Who says there ain't no love in the heart of the city?
Whereas upwardly mobile Americans have for decades fled inner cities for a suburban paradise replete with spacious homes, large vehicles and big-box consumer troughs, a post-recession urban revival is today making the suburbs the home of the down and out.
So goes the storyline of an epic June 7 article in the Financial Times that tracks the slow re-emergence of downtown Detroit, civic enlightenment among the retiring U.S. "baby boom" generation, and the spectacle of street life only virbant cities can offer.
"America’s growing love affair with a more European-style city is also boosted by the retirement of the US baby boom generation, many of whom are as bored of the suburbs as their children," writes Edward Luce. "Like their offspring, many also wrestle with their inner Kurt Cobains. If you combine the steady rise in urbane 'empty nesters' with the growing acceptance of gay culture and the mushrooming of independent charter schools that give families the option of staying on when their children reach school age, shifting US demography is a friend to the reviving downtown."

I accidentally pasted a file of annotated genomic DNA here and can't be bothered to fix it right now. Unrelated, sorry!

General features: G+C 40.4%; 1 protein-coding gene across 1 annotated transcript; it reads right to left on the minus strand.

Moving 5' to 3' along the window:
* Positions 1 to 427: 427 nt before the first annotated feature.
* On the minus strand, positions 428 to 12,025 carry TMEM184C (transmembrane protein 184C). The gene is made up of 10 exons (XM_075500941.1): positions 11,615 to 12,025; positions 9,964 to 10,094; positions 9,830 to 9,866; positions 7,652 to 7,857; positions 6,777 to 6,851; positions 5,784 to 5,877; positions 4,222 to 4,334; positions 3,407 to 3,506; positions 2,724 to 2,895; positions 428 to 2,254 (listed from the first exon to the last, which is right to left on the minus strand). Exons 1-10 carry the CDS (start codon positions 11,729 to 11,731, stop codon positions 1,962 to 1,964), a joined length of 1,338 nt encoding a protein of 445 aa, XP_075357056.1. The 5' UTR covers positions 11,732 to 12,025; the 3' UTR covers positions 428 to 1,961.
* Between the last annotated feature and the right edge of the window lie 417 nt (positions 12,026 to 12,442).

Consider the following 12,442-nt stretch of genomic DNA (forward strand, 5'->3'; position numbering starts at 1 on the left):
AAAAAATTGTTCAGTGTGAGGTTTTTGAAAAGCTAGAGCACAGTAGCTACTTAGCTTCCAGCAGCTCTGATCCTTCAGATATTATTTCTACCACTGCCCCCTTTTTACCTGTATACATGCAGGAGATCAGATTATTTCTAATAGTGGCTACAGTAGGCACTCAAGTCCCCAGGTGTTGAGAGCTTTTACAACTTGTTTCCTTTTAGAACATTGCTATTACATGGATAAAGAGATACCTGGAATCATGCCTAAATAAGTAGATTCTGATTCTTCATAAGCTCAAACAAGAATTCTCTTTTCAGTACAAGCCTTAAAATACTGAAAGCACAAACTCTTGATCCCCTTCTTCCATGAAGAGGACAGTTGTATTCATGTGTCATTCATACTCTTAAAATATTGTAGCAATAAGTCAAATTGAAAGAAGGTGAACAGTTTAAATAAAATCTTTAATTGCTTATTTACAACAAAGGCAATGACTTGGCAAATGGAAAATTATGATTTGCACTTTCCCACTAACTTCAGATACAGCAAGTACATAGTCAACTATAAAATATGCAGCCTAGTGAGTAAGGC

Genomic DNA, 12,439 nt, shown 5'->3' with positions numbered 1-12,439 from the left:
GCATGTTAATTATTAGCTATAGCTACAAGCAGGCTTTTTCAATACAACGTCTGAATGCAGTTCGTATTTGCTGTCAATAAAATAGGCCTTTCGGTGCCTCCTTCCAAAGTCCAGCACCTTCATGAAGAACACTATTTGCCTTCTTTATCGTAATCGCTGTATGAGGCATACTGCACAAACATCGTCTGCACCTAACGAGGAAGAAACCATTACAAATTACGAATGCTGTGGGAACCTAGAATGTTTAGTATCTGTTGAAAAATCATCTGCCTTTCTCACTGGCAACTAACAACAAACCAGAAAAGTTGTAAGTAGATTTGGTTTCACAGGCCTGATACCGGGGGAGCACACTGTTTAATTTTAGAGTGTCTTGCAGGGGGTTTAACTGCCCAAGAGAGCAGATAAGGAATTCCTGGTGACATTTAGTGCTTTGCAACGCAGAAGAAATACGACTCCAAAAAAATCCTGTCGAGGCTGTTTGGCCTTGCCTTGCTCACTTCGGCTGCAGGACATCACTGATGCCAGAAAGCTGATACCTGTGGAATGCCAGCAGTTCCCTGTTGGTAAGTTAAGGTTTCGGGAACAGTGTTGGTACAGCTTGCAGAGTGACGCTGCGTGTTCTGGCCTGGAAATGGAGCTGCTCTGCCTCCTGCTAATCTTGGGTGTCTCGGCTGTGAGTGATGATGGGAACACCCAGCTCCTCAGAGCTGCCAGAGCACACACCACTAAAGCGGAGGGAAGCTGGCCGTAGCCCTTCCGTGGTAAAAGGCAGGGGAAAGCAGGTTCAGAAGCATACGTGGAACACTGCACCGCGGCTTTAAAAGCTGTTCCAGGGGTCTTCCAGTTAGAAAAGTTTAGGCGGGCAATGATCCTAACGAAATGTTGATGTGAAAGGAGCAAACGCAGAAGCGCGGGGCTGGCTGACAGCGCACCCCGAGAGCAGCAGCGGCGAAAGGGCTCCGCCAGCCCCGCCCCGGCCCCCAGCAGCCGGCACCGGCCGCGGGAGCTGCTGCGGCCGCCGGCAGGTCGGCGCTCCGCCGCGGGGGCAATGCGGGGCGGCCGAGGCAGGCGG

More than 75 percent of people are expected to live in cities by 2050, according to the Rockefeller Foundation.
At the intersection of design, technology and engineering, a number of sustainability innovations are thriving solely in the urban context: climate resiliency, urban agriculture, water efficiency, electric vehicles, "smart grid" technology, the Access Economy, and unprecedented neighborhood-scale green building projects. The economic and environmental toll of the suburban lifestyle – where a resident must drive a few miles simply to procure a gallon of milk – appears to be losing its luster in leaner times, especially in neighborhoods where recessionary home foreclosures were most abundant. And in more rural settings, once-resilient economies centered around farming and natural resource extraction have given way to larger agribusiness consolidation and global imports. Left in its wake are rural U.S. communities with problems previously commonplace in inner-cities: a lack of economic opportunity, increased crime and illicit drug production (particularly methamphetamine).
And while in the United States this trend is propelled by recent economic and social shifts, the global phenomenon of urban migration is old hat in Europe and developing nations. In China, the government is pushing ahead with a sweeping plan to move 250 million rural residents into newly constructed towns and cities over the next dozen years. According to a June 15 article in the New York Times, this massive social engineering project is "a transformative event that could set off a new wave of growth or saddle the country with problems for generations to come."
The country’s new prime minister, Li Keqiang, stated in his inaugural news conference in March that urbanization was one of his biggest priorities.